“Body Heat” I loved this movie. Sultry Kathleen Turner seduces William Hurt on a hot, humid summer evening. Wind chimes dance in the night. Fists knot up; sheets crumple. You can almost smell the perspiration simmering off Turner and Hurts’ entwined bodies. It made me feel hot and bothered, wanton and wanting.
Today, body heat has a new meaning to me. Flash forward to the reality of hot flashes. For women in their midlife and cancer patients undergoing certain treatments at any age, hot flashes are a reality. They are nothing new- except to my every changing body.
The website www.breastcancer.org, one of many handy online resources, has this to say about hot flashes: “A hot flash is a sudden, intense hot feeling on your face and upper body. Hot flashes can be accompanied by a rapid heartbeat, sweating, nausea, dizziness, anxiety, headache, weakness or a feeling of suffocation, followed by chills. Hot flashes are caused by a decrease in estrogen. When estrogen levels drop or estrogen receptors or blocked, the body’s temperature control system gets confused and the result is hot flashes.”
OK, that’s a pretty stratightforward description by a medical expert. Now, here’s the reality:
Hot flashes sneak up on you, often at the most inconvenient times, like when you are about to start a business presentation, getting ready to go out to dinner and after you are dressed. And usually at night when you are trying to get your beauty sleep.
It helps to keep a diary documenting when your hot flashes occur and what moods and foods may be triggering them. I did this. Consistently, I seem to have a hot flash between 6 p.m. and 8 p.m. about the time I am planning to: A) have dinner, usually at a restaurant B) attending a play or the opera, and when I am already dressed and getting seated at the dining table or mid row in the theater. There’s no “warning signal”- just a slow seeping heat that envelopes my body, like I have been tossed in an oven and am starting to bake. Instinctly, I tug at my shirt, yank of my jacket or sweater and start fanning myself with the restaurant menu or the theater program. It is so consistent timing-wise and occasion-wise that I have learned to carry an old -fashion hand fan in my handbag to pull out as soon as my body heat starts to rise. Or an atomizer of Evian water. I have been know to hold a bottle of cold beer down my shirt or inside my bra, much to my husband’s amusement. Sometimes I just excuse myself and dash outside for air or into the bathroom to toss water on my face.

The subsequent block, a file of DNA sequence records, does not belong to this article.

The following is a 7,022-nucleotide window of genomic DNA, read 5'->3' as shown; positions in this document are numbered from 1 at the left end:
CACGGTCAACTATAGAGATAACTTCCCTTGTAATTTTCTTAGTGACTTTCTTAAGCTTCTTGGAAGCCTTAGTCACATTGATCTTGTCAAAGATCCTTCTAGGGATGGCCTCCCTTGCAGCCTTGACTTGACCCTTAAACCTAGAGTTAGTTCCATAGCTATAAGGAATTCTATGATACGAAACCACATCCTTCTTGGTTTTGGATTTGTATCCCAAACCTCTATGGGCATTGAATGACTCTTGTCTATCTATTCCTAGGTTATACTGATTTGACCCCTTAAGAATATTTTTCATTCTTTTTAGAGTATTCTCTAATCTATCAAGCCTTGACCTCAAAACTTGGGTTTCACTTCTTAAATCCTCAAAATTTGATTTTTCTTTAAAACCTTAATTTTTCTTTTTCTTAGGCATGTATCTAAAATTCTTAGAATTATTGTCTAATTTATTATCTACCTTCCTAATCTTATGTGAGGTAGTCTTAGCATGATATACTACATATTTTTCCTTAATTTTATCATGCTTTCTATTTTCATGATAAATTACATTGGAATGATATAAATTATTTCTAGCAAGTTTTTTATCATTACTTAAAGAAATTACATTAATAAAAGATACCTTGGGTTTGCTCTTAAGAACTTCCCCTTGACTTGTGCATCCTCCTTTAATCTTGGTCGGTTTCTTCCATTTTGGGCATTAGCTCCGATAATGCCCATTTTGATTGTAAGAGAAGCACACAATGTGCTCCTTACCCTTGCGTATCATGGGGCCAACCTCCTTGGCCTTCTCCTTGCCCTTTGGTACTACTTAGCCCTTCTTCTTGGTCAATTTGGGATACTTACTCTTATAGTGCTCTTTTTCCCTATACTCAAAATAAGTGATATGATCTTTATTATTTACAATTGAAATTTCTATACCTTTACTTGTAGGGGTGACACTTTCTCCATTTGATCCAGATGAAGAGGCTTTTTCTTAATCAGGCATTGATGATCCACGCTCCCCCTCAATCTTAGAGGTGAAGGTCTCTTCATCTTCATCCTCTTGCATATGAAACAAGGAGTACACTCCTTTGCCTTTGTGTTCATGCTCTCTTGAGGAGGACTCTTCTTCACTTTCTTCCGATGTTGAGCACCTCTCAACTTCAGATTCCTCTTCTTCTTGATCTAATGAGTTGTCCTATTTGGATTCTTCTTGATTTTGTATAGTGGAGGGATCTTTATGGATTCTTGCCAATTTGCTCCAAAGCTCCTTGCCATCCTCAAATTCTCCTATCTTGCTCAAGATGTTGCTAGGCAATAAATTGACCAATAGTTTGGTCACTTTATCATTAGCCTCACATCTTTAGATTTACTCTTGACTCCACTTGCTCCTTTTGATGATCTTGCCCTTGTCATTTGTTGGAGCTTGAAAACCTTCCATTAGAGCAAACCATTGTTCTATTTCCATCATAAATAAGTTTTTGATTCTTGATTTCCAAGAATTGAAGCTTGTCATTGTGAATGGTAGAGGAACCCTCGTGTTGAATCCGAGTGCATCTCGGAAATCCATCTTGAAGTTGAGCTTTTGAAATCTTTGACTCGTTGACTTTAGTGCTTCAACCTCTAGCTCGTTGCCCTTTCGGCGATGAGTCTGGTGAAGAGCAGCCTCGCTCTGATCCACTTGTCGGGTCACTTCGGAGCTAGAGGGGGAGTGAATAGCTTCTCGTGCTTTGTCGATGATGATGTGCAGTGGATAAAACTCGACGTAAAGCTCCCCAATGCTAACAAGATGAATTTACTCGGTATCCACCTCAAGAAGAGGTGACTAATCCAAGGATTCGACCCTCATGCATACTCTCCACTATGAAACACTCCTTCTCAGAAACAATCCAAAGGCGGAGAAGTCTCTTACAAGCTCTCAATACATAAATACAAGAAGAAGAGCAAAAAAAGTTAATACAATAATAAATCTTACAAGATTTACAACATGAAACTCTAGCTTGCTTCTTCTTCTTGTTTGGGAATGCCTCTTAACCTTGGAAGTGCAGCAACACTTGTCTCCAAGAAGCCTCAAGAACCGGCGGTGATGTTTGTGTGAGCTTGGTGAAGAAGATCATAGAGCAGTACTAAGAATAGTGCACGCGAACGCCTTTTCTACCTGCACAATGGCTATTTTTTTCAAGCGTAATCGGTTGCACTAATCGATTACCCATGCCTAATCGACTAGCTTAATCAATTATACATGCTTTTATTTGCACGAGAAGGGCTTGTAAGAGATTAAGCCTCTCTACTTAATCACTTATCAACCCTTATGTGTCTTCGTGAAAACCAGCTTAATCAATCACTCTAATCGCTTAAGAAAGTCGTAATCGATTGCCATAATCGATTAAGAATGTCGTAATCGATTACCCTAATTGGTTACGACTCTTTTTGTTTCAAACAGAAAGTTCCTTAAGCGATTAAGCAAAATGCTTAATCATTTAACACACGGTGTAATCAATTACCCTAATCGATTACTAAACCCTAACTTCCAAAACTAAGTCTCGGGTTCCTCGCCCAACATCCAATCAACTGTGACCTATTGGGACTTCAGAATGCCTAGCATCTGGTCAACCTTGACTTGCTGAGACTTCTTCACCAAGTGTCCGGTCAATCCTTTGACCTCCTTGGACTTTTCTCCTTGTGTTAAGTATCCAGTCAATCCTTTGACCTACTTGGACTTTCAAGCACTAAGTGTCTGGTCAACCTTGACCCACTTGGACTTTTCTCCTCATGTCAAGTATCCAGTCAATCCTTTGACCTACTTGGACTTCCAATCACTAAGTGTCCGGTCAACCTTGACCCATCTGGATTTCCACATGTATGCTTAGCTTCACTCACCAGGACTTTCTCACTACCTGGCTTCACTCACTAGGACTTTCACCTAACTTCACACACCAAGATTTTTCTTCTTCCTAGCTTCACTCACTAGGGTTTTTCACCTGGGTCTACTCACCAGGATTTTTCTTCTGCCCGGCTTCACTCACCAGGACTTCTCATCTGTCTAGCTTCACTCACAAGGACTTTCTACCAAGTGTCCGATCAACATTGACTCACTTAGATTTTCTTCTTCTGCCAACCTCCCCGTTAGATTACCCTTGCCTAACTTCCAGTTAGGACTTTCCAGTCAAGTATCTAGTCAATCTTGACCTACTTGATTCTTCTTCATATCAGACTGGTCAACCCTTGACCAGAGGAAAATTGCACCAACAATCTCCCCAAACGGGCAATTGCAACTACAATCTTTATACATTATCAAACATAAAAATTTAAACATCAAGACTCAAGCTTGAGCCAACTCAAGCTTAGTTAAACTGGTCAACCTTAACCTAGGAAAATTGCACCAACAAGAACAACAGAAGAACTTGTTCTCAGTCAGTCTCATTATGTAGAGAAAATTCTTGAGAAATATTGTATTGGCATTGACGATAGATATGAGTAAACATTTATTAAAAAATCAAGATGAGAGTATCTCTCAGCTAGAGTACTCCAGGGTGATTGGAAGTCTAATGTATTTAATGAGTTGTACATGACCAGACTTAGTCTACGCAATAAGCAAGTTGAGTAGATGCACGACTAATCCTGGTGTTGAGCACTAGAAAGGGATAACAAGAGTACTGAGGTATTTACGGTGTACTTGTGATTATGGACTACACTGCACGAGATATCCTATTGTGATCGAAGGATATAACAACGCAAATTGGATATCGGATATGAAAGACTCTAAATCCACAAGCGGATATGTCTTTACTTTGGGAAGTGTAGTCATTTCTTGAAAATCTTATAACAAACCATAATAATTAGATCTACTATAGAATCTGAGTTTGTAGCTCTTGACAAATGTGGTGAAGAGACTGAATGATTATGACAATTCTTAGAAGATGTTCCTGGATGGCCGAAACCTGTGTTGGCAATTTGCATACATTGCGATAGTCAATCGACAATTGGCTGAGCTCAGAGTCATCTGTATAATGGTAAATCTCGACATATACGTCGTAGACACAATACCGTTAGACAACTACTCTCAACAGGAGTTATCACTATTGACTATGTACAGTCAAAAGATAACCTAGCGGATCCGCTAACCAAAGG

And that’s just when I am going out. The night sweats are a constant. First you are cold and cocooned in the sheets. Then, usually between 3 a.m. and 4:30 a.m. I wake up and my upper body is soaked in sweat. I burst out of the cocoon, grab water which I know to keep on the night stand and tear off any pajamas I am wearing. About twenty minutes after the sweat dries I am shivering. I curl back into the cocoon and hopefully into a deep sleep. This can happen once or twice a night. Usually, my dog is up with me; my husband, more rarely.
Of course none of us want to go through life denying ourselves enjoyment, good food, wine and living the way we choose. So, here is how I deal with monitoring the oven in my body or, as a friend once said, “my eternal summer.”
Log what foods and moods trigger your hot flashes. Expert say stress is a number one flash inducer. Basically stress is no good for anything. Spicy foods, caffeine, alchohol and hot drinks are flash inducers. Not really a suprise. Ditto hot weather, hot sauces, hot saunas, hot tubs – anything labeled “hot.”
Dress in layers. You will be hot; then you may be cold. I usually wear a camisole or tank top, then a blouse and then a sweater, shawl or light jacket. Go for clothes you can easily peel off without appearing indecent, kind of like dressing for airport security.